View Full Version : Is there anywhere that allows civilians in their LE/Military classes?

June 24, 2009, 09:06 PM
Does anybody know any (decent) school that allows normal civilians to take their LE and/or military courses? Or maybe would offer the same content as private instruction? I've found a sniper school that does (LE anyway) but I haven't come across a handgun or carbine course.

Yes, I know many are going to ask "why" but for the sake of this question let's just assume I have good reasons, besides it's my time and money right?

June 24, 2009, 11:39 PM
It's nice to be a Pee-on eh? :D

June 26, 2009, 05:24 PM
I'm sure there are many comparable courses out there given if you have the experience, time and money to afford such schools.

What course are you specifically interested in?

Look at it this way. When you took a college class you started off taking 100 or 101 courses. You don't just jump into a 400 level course without going through the proper chain right.

June 28, 2009, 07:50 AM
Check with your local police or sheriff dept. Many of them offer citizens academies these days to teach some basics of what is taught to police and familiarize them with how police procedures and laws work in the real world as opposed to the b.s. on television and movies. It usually includes ride alongs as well. A lot of departments also have ride along programs separate from any "academy" program.

June 28, 2009, 08:17 AM

If you are so hell-bent on learning military tactics, why not enlist?

To quote John Candy in the role of Pvt. Dewey "Ox" Oxberger in the 1981 movie Stripes, "And I thought to myself, join the Army. It's free."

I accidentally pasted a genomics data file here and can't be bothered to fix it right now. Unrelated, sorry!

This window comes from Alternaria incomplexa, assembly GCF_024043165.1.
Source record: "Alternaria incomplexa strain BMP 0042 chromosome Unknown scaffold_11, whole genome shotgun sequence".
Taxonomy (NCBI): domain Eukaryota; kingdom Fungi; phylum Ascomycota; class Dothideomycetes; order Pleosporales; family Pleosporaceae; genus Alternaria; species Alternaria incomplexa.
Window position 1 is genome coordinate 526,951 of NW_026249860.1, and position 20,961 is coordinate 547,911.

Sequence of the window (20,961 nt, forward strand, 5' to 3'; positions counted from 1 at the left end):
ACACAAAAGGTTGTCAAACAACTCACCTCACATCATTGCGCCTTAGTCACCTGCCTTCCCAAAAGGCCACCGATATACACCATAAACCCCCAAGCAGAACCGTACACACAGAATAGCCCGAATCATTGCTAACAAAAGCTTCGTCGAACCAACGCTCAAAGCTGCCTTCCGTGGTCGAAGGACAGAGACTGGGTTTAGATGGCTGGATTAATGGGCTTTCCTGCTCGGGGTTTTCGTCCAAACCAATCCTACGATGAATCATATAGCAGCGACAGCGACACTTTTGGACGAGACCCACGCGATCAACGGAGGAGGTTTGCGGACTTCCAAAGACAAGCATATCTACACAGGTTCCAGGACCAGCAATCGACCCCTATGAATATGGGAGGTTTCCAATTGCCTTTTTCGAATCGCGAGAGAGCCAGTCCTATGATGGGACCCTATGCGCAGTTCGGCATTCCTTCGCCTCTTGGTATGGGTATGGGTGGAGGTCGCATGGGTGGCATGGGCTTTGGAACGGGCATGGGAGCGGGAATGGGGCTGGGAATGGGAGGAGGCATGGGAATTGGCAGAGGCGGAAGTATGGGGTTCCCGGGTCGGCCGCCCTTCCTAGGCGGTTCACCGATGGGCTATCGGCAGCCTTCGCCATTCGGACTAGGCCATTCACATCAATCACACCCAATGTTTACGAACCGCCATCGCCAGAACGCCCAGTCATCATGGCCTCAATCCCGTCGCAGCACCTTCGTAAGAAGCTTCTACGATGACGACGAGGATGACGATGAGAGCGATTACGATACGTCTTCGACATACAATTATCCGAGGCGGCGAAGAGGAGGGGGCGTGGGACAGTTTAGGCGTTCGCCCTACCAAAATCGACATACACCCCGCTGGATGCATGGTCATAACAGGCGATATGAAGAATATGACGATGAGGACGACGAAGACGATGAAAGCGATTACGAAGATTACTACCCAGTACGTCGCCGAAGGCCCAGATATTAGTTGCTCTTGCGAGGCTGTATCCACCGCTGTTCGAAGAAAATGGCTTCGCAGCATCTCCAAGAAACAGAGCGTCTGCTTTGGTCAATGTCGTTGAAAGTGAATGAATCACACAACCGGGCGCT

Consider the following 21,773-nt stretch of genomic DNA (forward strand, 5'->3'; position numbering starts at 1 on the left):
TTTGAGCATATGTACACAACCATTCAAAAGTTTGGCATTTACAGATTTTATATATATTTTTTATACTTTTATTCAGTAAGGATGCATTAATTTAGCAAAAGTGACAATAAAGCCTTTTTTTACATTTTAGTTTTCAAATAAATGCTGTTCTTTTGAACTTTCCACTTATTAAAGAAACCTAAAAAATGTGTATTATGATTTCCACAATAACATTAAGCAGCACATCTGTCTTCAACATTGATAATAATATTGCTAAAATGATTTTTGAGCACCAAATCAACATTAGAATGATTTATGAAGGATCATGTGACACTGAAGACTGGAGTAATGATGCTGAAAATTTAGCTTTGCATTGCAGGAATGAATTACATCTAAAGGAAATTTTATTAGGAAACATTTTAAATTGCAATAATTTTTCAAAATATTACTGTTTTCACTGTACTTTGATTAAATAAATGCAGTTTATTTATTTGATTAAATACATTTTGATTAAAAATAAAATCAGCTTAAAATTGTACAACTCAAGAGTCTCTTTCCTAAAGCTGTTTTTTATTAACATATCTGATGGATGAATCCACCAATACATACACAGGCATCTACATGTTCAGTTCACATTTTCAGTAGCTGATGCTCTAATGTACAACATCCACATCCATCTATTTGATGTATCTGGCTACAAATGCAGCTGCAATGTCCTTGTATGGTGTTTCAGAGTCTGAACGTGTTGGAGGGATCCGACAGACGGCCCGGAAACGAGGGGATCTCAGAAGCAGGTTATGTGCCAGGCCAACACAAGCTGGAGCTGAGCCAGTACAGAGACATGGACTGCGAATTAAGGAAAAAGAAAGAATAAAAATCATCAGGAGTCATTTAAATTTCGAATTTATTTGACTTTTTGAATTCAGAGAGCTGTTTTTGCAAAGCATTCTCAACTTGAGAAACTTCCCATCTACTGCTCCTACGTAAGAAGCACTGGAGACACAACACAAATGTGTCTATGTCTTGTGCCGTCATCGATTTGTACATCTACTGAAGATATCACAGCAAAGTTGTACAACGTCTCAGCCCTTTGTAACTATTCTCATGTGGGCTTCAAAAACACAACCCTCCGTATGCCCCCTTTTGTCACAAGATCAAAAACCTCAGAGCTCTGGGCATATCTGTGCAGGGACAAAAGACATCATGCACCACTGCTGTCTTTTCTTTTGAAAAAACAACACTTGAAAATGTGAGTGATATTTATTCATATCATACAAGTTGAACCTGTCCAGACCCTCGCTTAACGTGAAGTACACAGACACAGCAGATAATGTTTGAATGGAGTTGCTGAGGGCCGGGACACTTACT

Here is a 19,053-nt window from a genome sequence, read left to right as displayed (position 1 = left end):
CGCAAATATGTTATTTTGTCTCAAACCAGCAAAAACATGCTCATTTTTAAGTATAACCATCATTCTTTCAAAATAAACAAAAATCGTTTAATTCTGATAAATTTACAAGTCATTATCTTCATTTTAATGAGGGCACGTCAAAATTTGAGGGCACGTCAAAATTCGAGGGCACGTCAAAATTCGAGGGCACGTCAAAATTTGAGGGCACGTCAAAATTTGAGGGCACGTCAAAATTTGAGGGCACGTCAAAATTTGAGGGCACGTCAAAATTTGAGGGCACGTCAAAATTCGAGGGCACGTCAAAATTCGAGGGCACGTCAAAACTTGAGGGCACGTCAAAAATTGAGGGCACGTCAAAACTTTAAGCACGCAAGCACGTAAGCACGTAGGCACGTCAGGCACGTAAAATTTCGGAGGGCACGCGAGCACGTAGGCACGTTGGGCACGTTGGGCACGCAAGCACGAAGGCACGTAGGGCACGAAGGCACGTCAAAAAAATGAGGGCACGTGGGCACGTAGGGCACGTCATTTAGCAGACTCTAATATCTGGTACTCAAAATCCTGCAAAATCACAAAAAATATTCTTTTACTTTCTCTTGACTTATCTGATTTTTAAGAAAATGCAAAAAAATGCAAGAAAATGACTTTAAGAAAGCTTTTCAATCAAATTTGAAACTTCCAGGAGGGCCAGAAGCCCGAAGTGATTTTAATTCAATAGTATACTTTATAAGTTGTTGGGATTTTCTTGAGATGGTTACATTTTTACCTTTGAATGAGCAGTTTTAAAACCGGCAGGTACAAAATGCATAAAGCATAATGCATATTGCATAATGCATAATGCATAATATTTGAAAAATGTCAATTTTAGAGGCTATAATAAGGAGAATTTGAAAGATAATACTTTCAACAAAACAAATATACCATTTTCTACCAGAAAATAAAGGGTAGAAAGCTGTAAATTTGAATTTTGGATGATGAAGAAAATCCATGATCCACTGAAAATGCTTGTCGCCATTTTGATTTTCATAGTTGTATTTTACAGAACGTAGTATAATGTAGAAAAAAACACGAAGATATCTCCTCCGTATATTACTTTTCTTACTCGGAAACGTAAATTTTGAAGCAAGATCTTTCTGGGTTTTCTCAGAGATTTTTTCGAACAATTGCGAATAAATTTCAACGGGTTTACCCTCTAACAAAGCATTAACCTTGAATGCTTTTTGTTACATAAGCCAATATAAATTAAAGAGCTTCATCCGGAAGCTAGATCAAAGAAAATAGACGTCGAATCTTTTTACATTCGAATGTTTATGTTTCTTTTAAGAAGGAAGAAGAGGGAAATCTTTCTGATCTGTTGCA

June 28, 2009, 12:36 PM
There's this perception out there that a class for military or LE would be somehow "better" for ordinary citizens. That's a myth!

It's absolutely true that many of the best instructors have a LE or military background. Certainly it gives instant credibility when someone has BTDT.

But ...

The mission for ordinary citizens is radically different than the mission for the military, and somewhat different from the mission for LE.

Military mission: kill people and break things.
LE mission: track down criminals and bring them to justice.
Citizen mission: stay safe and keep your family safe.

The rules of engagement are different.

Military ROE: dictated by someone higher up the food chain than the guys doing the work, but may easily include killing every human being in a given area.
LE ROE: use of necessary force to bring the offender to justice
Citizen ROE: use of reasonable force to defend self and loved ones

The available resources to do that mission are totally different too ("...bring all your friends that have guns" applies very nicely to a military combat unit, notsowell for John & Jane Doe in their comfortable suburban lifestyle).

Military resources: boots on ground have instant communications between multiple units; armed buddies within yelling distance; long guns and grenades and lots of other goodies; all firearms are carried openly and instantly accessible, including keeping long guns within arm's reach at all times